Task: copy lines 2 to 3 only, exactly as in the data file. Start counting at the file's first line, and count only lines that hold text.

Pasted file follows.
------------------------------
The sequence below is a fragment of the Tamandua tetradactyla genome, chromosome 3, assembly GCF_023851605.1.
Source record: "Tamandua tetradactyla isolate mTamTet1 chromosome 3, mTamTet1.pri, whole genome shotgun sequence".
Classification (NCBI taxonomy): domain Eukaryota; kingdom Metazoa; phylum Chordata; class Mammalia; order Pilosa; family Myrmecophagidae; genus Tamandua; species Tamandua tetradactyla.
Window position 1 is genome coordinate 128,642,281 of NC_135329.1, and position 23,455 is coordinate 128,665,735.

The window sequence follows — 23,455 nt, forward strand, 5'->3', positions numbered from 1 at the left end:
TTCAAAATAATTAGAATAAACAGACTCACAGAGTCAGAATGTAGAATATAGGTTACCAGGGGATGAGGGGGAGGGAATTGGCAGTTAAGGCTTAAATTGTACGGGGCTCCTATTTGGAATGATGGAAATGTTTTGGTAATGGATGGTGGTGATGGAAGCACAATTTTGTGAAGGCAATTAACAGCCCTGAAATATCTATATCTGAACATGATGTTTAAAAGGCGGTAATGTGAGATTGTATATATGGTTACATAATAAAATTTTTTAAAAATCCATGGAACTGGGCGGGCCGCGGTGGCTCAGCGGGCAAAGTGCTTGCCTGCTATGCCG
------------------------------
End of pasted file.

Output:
Source record: "Tamandua tetradactyla isolate mTamTet1 chromosome 3, mTamTet1.pri, whole genome shotgun sequence".
Classification (NCBI taxonomy): domain Eukaryota; kingdom Metazoa; phylum Chordata; class Mammalia; order Pilosa; family Myrmecophagidae; genus Tamandua; species Tamandua tetradactyla.